We Summited Mt. San Jacinto!
A quick caveat to any readers using this as a guide for their summit attempt of Mt. San Jacinto; we completed our summit on the morning of April 26 and conditions are changing rapidly.
For north-bounders Mt. San Jacinto is the first of the optional summits easily accessible from the PCT. At 10,834 feet, it serves as an excellent training ground for the major peaks coming your way further along on the trail. It’s also an excellent opportunity to test your snow skills in advance of the Sierra section. Personally, despite having hiked to higher altitudes in the past, I found that the early season conditions made this summit a challenge, albeit a very doable one.
The Set Up
Our small band of hikers left Idyllwild the afternoon before, and with full stomachs and rested legs, started up Deer Creek Trail (warning: lots of switchbacks) before meeting back up with the PCT. The change in conditions from the desert we’d been hiking in previously was immediately obvious. Big trees, pine cones, and cooler temperatures abounded. We set up camp a couple of miles past the junction, leaving approximately 4 miles for the final push in the morning. Snow was already plentiful at this level, but there were enough bare patches to camp comfortably.
We woke up the next morning at 6:00, which is quite the sleep in for our group which normally favours a 4:30 start. We wanted to start a bit later to avoid covering tricky patches in the dark, but early enough so that we were dealing with solid snow packs, not mushy snow. Leaving our tents and most of our equipment behind, we packed just snacks and water and started up the trail. Within about a mile the trail was no longer visible, so we put on our microspikes and made our own route, made challenging by lots of boulders and large deadfall. We asked the Swiss Engineer of our group if he could kindly build us a tunnel to the top, but he declined. As long as we avoided tree well and the edges of other obstacles the snow was reasonably stable, and I only had one major post hole, but it was up to my waist. We all reached the summit safely, celebrated with small bottles of sangria, and started back down.
The snow was already visibly softer on the way down, and as a result we were sinking a little in spots. I can only imagine how much more difficult the ascent would have been if we had been starting at this time. We made it back to our camp, tired and hungry, so we stopped and had lunch before packing up and heading out. By the time we hiked out past Fuller Ridge, all signs of the altitude forest we had been in that morning were wiped clean and we were back in the desert.
Tips and Tricks
- We all used microspikes and trekking poles, and, for the conditions we were in, this felt appropriate.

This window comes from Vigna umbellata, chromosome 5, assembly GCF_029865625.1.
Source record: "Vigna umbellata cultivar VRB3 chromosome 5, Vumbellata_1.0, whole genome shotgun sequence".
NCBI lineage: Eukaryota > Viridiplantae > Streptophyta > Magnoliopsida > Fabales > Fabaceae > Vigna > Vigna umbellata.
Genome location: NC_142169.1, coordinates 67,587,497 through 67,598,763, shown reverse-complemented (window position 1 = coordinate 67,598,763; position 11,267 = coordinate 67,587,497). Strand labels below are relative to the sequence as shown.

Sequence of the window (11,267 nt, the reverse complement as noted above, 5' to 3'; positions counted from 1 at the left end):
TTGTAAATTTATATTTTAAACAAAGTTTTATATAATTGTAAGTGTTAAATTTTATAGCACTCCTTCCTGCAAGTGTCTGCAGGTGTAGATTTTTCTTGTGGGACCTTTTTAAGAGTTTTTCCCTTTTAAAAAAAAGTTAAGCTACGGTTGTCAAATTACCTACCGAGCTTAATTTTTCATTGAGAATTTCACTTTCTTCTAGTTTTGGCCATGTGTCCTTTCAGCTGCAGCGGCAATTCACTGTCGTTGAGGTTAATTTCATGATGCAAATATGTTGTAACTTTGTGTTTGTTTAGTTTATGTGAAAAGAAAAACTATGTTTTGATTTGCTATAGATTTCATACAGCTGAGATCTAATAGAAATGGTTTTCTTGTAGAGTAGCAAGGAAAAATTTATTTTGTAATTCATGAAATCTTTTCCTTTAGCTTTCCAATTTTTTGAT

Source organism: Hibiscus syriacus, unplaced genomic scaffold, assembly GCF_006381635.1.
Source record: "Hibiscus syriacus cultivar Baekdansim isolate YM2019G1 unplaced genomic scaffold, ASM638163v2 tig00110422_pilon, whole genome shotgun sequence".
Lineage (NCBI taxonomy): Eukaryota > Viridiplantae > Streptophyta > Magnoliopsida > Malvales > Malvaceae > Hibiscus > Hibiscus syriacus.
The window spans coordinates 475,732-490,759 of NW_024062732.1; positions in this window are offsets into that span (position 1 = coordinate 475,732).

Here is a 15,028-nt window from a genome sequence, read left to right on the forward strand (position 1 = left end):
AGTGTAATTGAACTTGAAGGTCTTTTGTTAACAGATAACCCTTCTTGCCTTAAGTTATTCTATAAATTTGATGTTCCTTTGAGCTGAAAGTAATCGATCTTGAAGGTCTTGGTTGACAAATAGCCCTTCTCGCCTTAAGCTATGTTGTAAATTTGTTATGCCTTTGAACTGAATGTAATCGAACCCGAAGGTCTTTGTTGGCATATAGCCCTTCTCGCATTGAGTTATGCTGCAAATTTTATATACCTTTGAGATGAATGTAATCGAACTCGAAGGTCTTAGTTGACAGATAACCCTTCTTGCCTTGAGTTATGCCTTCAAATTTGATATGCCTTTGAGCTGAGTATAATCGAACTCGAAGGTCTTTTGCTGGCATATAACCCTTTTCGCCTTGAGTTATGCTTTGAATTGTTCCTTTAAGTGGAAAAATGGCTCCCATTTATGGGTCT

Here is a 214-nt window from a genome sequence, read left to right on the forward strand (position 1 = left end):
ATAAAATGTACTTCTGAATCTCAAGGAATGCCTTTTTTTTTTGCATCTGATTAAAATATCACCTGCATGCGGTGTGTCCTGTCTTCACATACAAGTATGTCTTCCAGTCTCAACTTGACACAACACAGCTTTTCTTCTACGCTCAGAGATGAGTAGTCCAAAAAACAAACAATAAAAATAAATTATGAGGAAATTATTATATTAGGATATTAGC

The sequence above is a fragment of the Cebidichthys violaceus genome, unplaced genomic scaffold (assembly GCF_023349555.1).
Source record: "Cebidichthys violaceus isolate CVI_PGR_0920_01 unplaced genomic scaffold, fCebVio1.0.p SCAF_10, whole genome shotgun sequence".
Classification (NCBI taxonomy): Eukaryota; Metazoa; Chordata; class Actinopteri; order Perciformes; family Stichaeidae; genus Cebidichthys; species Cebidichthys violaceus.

- All hikers should stay a minimum of one body length distance back of each other (minimize the domino effect if a slip occurs) with only one hiker on each snow pack at a time.
- Check the sturdiness of any snow bridges with your pole before stepping onto it.
- If you’re climbing up a snow pack, make a forward kicking motion with each step to make little indents/steps into the snowpack with your toes.
This website contains affiliate links, which means The Trek may receive a percentage of any product or service you purchase using the links in the articles or advertisements. The buyer pays the same price as they would otherwise, and your purchase helps to support The Trek's ongoing goal to serve you quality backpacking advice and information. Thanks for your support!
To learn more, please visit the About This Site page.
Hi Lisa! Quick Q, How are you liking your Double Rainbow Tarptent? I kind of want the double rainbow, is it having condensation issues? I’m enjoying your posts! Thanks
Hi Jeff! Glad you are enjoying my posts! So far I’ve really been enjoying the Double Rainbow; I think it offers one of the best cost/weight/interior space ratios on the market. We can both easily sit up in it at the same time, and that was a big deal for me and it’s really fast to set up and take down.
Condensation does happen, but I’ve found it to be manageable so far. Most nights we sleep with the side vestibules either fully rolled up or pegged down but half open; in these cases there is no condensation. When we have to close the vestibule doors due to bad weather, condensation does occur, but I haven’t found it overly bad. We just then unzip the vestibules in the morning to allow some airflow, waft it after we take it down, and it dries out nicely. My main concern is how it handles back to back days of rain when it doesn’t have a chance to dry out, but we’ll have to wait and see on that. Any single wall, silnylon tent is likely going to have some challenges with sagging in these conditions…